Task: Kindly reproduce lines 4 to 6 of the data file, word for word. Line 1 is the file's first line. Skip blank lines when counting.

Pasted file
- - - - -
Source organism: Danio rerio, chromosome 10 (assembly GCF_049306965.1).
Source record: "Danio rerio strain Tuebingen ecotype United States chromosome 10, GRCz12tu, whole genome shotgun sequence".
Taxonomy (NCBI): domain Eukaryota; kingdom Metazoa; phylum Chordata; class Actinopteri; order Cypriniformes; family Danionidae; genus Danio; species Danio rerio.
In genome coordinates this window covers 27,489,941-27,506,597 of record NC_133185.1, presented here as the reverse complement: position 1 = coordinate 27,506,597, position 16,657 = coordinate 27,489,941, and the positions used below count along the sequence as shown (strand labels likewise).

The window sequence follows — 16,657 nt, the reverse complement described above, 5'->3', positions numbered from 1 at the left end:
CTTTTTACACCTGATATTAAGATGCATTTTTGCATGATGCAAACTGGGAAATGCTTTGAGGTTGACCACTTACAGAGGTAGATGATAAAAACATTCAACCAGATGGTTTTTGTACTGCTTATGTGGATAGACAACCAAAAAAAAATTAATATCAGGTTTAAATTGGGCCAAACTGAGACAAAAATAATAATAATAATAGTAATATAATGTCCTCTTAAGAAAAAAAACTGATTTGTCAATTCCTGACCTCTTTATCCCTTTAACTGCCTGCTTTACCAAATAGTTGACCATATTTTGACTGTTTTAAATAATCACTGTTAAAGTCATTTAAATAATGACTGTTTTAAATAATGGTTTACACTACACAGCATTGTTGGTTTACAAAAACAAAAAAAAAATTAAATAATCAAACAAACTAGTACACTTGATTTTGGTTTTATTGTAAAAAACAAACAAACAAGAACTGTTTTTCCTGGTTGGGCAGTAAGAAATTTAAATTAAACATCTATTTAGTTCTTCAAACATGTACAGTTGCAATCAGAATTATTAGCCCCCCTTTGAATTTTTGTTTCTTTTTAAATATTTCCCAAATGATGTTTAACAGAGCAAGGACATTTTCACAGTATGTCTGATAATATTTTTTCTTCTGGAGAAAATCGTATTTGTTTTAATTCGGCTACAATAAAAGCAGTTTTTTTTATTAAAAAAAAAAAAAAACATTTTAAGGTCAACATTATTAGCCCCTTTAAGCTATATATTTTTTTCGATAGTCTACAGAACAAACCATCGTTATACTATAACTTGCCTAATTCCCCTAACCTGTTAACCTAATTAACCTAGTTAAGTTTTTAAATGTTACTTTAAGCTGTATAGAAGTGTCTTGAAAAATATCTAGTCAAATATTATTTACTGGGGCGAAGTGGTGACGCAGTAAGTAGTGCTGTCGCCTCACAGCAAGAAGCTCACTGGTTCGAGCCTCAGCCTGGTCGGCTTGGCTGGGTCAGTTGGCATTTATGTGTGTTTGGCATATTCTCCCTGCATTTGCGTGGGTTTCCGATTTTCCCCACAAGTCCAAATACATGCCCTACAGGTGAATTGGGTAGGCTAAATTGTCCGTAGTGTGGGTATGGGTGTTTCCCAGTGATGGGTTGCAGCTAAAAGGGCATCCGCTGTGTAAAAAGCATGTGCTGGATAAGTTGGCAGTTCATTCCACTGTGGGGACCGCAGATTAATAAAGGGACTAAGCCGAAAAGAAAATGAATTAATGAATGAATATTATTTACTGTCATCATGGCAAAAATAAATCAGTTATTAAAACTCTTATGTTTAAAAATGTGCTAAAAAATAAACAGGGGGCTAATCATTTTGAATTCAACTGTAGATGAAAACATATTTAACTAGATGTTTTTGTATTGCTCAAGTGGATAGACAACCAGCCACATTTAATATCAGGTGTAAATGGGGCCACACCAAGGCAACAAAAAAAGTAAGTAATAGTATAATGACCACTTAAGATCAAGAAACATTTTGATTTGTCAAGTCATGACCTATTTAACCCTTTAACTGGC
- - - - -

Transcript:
In genome coordinates this window covers 27,489,941-27,506,597 of record NC_133185.1, presented here as the reverse complement: position 1 = coordinate 27,506,597, position 16,657 = coordinate 27,489,941, and the positions used below count along the sequence as shown (strand labels likewise).

The window sequence follows — 16,657 nt, the reverse complement described above, 5'->3', positions numbered from 1 at the left end:
CTTTTTACACCTGATATTAAGATGCATTTTTGCATGATGCAAACTGGGAAATGCTTTGAGGTTGACCACTTACAGAGGTAGATGATAAAAACATTCAACCAGATGGTTTTTGTACTGCTTATGTGGATAGACAACCAAAAAAAAATTAATATCAGGTTTAAATTGGGCCAAACTGAGACAAAAATAATAATAATAATAGTAATATAATGTCCTCTTAAGAAAAAAAACTGATTTGTCAATTCCTGACCTCTTTATCCCTTTAACTGCCTGCTTTACCAAATAGTTGACCATATTTTGACTGTTTTAAATAATCACTGTTAAAGTCATTTAAATAATGACTGTTTTAAATAATGGTTTACACTACACAGCATTGTTGGTTTACAAAAACAAAAAAAAAATTAAATAATCAAACAAACTAGTACACTTGATTTTGGTTTTATTGTAAAAAACAAACAAACAAGAACTGTTTTTCCTGGTTGGGCAGTAAGAAATTTAAATTAAACATCTATTTAGTTCTTCAAACATGTACAGTTGCAATCAGAATTATTAGCCCCCCTTTGAATTTTTGTTTCTTTTTAAATATTTCCCAAATGATGTTTAACAGAGCAAGGACATTTTCACAGTATGTCTGATAATATTTTTTCTTCTGGAGAAAATCGTATTTGTTTTAATTCGGCTACAATAAAAGCAGTTTTTTTTATTAAAAAAAAAAAAAAACATTTTAAGGTCAACATTATTAGCCCCTTTAAGCTATATATTTTTTTCGATAGTCTACAGAACAAACCATCGTTATACTATAACTTGCCTAATTCCCCTAACCTGTTAACCTAATTAACCTAGTTAAGTTTTTAAATGTTACTTTAAGCTGTATAGAAGTGTCTTGAAAAATATCTAGTCAAATATTATTTACTGGGGCGAAGTGGTGACGCAGTAAGTAGTGCTGTCGCCTCACAGCAAGAAGCTCACTGGTTCGAGCCTCAGCCTGGTCGGCTTGGCTGGGTCAGTTGGCATTTATGTGTGTTTGGCATATTCTCCCTGCATTTGCGTGGGTTTCCGATTTTCCCCACAAGTCCAAATACATGCCCTACAGGTGAATTGGGTAGGCTAAATTGTCCGTAGTGTGGGTATGGGTGTTTCCCAGTGATGGGTTGCAGCTAAAAGGGCATCCGCTGTGTAAAAAGCATGTGCTGGATAAGTTGGCAGTTCATTCCACTGTGGGGACCGCAGATTAATAAAGGGACTAAGCCGAAAAGAAAATGAATTAATGAATGAATATTATTTACTGTCATCATGGCAAAAATAAATCAGTTATTAAAACTCTTATGTTTAAAAATGTGCTAAAAAATAAACAGGGGGCTAATCATTTTGAATTCAACTGTAGATGAAAACATATTTAACTAGATGTTTTTGTATTGCTCAAGTGGATAGACAACCAGCCACATTTAATATCAGGTGTAAATGGGGCCACACCAAGGCAACAAAAAAAGTAAGTAATAGTATAATGACCACTTAAGATCAAGAAACATTTTGATTTGTCAAGTCATGACCTATTTAACCCTTTAACTGGC